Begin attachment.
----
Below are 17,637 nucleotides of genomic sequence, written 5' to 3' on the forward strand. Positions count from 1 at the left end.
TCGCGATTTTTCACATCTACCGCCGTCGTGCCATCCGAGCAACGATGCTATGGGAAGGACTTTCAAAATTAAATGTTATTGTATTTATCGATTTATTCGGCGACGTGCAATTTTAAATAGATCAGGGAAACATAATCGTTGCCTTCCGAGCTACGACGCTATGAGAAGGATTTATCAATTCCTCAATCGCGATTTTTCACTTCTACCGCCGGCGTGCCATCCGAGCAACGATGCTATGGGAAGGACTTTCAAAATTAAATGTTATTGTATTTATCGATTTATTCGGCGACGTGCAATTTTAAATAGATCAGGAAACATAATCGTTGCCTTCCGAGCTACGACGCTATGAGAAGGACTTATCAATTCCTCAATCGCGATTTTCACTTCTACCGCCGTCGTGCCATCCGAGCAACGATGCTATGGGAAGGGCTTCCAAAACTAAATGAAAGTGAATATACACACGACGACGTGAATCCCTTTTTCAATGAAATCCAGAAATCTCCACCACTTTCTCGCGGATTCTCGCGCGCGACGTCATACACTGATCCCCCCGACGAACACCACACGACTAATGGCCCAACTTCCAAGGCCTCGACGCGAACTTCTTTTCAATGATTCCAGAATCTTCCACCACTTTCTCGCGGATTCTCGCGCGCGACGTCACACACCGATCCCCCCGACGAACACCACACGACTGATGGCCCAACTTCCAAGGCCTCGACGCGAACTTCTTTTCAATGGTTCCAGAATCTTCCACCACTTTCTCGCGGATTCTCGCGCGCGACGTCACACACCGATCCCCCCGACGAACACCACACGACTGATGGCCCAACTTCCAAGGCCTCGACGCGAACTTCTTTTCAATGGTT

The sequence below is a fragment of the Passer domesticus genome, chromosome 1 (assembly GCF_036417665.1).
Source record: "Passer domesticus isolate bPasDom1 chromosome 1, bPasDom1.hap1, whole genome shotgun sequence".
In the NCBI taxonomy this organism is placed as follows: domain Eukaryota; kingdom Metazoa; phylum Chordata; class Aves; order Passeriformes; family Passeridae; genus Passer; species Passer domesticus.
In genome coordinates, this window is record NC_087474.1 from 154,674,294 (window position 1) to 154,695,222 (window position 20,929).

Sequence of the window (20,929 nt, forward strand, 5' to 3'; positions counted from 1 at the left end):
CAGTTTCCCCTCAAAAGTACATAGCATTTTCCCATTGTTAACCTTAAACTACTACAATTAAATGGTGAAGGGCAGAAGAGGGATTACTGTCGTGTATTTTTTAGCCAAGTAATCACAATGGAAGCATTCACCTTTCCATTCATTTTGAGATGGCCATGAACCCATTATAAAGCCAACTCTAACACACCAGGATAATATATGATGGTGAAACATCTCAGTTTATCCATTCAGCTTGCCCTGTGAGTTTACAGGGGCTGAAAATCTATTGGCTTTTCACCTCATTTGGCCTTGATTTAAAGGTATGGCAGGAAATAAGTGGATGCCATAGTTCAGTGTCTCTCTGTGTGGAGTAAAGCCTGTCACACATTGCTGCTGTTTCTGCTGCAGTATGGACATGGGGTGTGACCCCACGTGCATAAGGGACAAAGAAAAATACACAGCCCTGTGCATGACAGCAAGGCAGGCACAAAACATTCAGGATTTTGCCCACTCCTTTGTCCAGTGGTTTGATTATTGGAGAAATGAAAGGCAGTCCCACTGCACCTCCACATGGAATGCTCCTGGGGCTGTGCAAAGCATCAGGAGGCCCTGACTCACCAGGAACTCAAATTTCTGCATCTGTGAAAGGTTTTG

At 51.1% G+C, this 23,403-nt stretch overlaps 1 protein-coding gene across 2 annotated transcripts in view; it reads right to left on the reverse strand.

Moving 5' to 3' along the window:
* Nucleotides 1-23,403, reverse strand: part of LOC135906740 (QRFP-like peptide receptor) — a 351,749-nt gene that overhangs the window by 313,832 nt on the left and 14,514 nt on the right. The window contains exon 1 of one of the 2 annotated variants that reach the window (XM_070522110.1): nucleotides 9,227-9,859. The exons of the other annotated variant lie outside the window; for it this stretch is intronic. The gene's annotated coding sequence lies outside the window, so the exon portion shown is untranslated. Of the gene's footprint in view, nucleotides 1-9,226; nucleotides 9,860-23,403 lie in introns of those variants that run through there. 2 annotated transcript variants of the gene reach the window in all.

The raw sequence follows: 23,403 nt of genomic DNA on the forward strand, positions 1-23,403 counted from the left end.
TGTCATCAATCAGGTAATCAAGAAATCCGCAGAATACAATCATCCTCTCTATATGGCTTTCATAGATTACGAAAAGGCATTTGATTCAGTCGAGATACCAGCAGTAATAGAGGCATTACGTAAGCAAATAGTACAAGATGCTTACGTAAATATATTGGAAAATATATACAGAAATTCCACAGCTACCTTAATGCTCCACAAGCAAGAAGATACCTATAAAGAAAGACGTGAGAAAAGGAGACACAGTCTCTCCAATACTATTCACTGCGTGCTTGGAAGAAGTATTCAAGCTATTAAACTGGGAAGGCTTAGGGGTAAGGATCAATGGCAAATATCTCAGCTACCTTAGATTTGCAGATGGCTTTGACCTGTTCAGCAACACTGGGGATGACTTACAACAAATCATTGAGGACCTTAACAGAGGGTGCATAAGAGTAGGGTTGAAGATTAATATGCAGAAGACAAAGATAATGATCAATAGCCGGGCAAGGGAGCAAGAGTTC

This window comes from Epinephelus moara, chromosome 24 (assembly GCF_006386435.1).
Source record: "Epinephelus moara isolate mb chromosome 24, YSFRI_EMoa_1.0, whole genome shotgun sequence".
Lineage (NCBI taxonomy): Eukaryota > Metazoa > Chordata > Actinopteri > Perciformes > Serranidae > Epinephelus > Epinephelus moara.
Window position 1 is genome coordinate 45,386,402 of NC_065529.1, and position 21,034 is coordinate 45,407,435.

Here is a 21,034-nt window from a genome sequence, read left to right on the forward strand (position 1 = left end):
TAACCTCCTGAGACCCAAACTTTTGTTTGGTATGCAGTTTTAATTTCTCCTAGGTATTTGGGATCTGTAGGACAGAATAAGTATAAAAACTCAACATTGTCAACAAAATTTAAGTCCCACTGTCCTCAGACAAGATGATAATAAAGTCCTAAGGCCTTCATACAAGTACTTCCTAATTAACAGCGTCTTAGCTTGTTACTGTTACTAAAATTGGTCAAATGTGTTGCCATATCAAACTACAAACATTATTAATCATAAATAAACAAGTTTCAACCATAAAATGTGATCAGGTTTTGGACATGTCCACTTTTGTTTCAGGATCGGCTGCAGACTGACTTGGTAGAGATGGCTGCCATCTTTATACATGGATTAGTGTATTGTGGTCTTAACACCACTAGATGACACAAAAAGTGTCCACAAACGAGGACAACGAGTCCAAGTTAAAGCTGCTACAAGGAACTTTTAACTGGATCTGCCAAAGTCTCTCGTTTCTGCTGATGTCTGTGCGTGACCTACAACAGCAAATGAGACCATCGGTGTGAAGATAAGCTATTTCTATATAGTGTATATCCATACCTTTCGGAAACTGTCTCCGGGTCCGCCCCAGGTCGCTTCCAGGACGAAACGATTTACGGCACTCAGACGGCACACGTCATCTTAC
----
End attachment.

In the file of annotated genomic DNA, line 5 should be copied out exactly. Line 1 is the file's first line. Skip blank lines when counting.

In the NCBI taxonomy this organism is placed as follows: domain Eukaryota; kingdom Metazoa; phylum Chordata; class Aves; order Passeriformes; family Passeridae; genus Passer; species Passer domesticus.